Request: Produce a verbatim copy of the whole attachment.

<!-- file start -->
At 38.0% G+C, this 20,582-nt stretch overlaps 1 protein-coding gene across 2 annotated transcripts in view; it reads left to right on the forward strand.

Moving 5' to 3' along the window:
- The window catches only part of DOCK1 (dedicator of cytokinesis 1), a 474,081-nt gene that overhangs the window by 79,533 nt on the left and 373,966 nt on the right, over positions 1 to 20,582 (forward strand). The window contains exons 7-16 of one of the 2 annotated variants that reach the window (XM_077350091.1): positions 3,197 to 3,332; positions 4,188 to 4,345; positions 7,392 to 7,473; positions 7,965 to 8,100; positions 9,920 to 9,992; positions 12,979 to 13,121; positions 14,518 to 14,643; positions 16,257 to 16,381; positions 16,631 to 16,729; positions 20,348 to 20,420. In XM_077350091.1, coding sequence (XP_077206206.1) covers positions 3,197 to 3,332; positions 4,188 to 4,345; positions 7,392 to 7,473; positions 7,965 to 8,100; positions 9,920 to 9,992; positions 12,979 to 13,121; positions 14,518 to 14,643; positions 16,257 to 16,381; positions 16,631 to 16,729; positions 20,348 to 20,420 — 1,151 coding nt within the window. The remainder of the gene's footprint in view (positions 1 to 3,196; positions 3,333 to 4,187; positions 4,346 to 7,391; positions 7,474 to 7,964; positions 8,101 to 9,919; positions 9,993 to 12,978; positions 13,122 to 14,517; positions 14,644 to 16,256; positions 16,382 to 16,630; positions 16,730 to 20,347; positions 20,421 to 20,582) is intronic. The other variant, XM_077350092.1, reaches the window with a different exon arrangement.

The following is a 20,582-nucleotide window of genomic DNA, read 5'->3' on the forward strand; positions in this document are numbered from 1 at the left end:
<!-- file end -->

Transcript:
At 38.0% G+C, this 20,582-nt stretch overlaps 1 protein-coding gene across 2 annotated transcripts in view; it reads left to right on the forward strand.

Moving 5' to 3' along the window:
- The window catches only part of DOCK1 (dedicator of cytokinesis 1), a 474,081-nt gene that overhangs the window by 79,533 nt on the left and 373,966 nt on the right, over positions 1 to 20,582 (forward strand). The window contains exons 7-16 of one of the 2 annotated variants that reach the window (XM_077350091.1): positions 3,197 to 3,332; positions 4,188 to 4,345; positions 7,392 to 7,473; positions 7,965 to 8,100; positions 9,920 to 9,992; positions 12,979 to 13,121; positions 14,518 to 14,643; positions 16,257 to 16,381; positions 16,631 to 16,729; positions 20,348 to 20,420. In XM_077350091.1, coding sequence (XP_077206206.1) covers positions 3,197 to 3,332; positions 4,188 to 4,345; positions 7,392 to 7,473; positions 7,965 to 8,100; positions 9,920 to 9,992; positions 12,979 to 13,121; positions 14,518 to 14,643; positions 16,257 to 16,381; positions 16,631 to 16,729; positions 20,348 to 20,420 — 1,151 coding nt within the window. The remainder of the gene's footprint in view (positions 1 to 3,196; positions 3,333 to 4,187; positions 4,346 to 7,391; positions 7,474 to 7,964; positions 8,101 to 9,919; positions 9,993 to 12,978; positions 13,122 to 14,517; positions 14,644 to 16,256; positions 16,382 to 16,630; positions 16,730 to 20,347; positions 20,421 to 20,582) is intronic. The other variant, XM_077350092.1, reaches the window with a different exon arrangement.

The following is a 20,582-nucleotide window of genomic DNA, read 5'->3' on the forward strand; positions in this document are numbered from 1 at the left end: